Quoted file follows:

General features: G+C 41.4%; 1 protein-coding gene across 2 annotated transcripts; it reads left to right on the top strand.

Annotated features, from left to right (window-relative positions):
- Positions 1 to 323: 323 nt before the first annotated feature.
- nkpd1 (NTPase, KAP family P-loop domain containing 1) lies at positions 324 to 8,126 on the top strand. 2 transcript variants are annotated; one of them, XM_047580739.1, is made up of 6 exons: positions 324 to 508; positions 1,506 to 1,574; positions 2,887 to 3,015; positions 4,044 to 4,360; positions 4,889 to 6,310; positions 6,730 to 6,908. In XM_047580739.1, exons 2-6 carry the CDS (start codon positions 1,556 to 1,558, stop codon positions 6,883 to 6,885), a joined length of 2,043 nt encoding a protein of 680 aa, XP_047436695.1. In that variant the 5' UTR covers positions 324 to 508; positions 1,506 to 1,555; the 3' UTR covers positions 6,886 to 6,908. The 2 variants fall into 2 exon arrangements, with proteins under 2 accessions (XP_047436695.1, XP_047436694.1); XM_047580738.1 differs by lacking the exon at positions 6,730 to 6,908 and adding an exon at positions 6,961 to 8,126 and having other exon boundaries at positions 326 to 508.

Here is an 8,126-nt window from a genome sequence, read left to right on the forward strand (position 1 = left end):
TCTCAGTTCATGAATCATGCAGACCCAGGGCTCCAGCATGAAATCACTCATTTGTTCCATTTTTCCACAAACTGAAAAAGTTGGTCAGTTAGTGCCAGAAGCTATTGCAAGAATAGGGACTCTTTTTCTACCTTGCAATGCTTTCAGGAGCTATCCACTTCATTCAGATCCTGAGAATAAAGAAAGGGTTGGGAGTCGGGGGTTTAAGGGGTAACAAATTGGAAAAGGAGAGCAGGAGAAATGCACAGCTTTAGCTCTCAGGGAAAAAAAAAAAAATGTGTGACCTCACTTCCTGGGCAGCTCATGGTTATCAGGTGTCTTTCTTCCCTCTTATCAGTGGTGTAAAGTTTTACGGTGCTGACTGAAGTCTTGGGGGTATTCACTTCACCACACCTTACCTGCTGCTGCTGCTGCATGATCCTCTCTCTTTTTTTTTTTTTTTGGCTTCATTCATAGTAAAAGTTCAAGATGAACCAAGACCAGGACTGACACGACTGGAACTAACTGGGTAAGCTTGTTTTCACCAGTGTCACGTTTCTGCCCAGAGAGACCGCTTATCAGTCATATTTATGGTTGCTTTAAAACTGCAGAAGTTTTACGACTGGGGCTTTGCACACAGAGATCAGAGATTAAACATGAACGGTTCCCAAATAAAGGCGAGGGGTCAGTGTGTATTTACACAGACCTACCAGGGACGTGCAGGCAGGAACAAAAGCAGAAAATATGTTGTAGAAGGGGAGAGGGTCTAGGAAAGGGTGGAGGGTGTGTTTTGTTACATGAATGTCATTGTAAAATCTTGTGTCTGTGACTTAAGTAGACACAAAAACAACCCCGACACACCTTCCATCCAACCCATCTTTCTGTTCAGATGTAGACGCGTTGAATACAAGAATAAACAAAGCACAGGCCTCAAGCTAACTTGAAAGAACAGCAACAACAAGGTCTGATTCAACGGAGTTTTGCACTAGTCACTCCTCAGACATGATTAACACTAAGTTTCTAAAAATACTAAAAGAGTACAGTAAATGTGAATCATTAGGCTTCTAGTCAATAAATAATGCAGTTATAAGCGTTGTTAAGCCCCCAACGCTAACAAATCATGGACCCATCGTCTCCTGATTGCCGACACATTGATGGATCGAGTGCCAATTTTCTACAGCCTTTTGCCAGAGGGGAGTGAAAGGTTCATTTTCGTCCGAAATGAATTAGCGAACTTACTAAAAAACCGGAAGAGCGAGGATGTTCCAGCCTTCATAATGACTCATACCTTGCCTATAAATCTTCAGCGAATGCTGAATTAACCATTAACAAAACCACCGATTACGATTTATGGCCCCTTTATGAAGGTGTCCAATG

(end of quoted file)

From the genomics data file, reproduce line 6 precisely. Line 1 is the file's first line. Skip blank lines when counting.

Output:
TCTCAGTTCATGAATCATGCAGACCCAGGGCTCCAGCATGAAATCACTCATTTGTTCCATTTTTCCACAAACTGAAAAAGTTGGTCAGTTAGTGCCAGAAGCTATTGCAAGAATAGGGACTCTTTTTCTACCTTGCAATGCTTTCAGGAGCTATCCACTTCATTCAGATCCTGAGAATAAAGAAAGGGTTGGGAGTCGGGGGTTTAAGGGGTAACAAATTGGAAAAGGAGAGCAGGAGAAATGCACAGCTTTAGCTCTCAGGGAAAAAAAAAAAAATGTGTGACCTCACTTCCTGGGCAGCTCATGGTTATCAGGTGTCTTTCTTCCCTCTTATCAGTGGTGTAAAGTTTTACGGTGCTGACTGAAGTCTTGGGGGTATTCACTTCACCACACCTTACCTGCTGCTGCTGCTGCATGATCCTCTCTCTTTTTTTTTTTTTTTGGCTTCATTCATAGTAAAAGTTCAAGATGAACCAAGACCAGGACTGACACGACTGGAACTAACTGGGTAAGCTTGTTTTCACCAGTGTCACGTTTCTGCCCAGAGAGACCGCTTATCAGTCATATTTATGGTTGCTTTAAAACTGCAGAAGTTTTACGACTGGGGCTTTGCACACAGAGATCAGAGATTAAACATGAACGGTTCCCAAATAAAGGCGAGGGGTCAGTGTGTATTTACACAGACCTACCAGGGACGTGCAGGCAGGAACAAAAGCAGAAAATATGTTGTAGAAGGGGAGAGGGTCTAGGAAAGGGTGGAGGGTGTGTTTTGTTACATGAATGTCATTGTAAAATCTTGTGTCTGTGACTTAAGTAGACACAAAAACAACCCCGACACACCTTCCATCCAACCCATCTTTCTGTTCAGATGTAGACGCGTTGAATACAAGAATAAACAAAGCACAGGCCTCAAGCTAACTTGAAAGAACAGCAACAACAAGGTCTGATTCAACGGAGTTTTGCACTAGTCACTCCTCAGACATGATTAACACTAAGTTTCTAAAAATACTAAAAGAGTACAGTAAATGTGAATCATTAGGCTTCTAGTCAATAAATAATGCAGTTATAAGCGTTGTTAAGCCCCCAACGCTAACAAATCATGGACCCATCGTCTCCTGATTGCCGACACATTGATGGATCGAGTGCCAATTTTCTACAGCCTTTTGCCAGAGGGGAGTGAAAGGTTCATTTTCGTCCGAAATGAATTAGCGAACTTACTAAAAAACCGGAAGAGCGAGGATGTTCCAGCCTTCATAATGACTCATACCTTGCCTATAAATCTTCAGCGAATGCTGAATTAACCATTAACAAAACCACCGATTACGATTTATGGCCCCTTTATGAAGGTGTCCAATG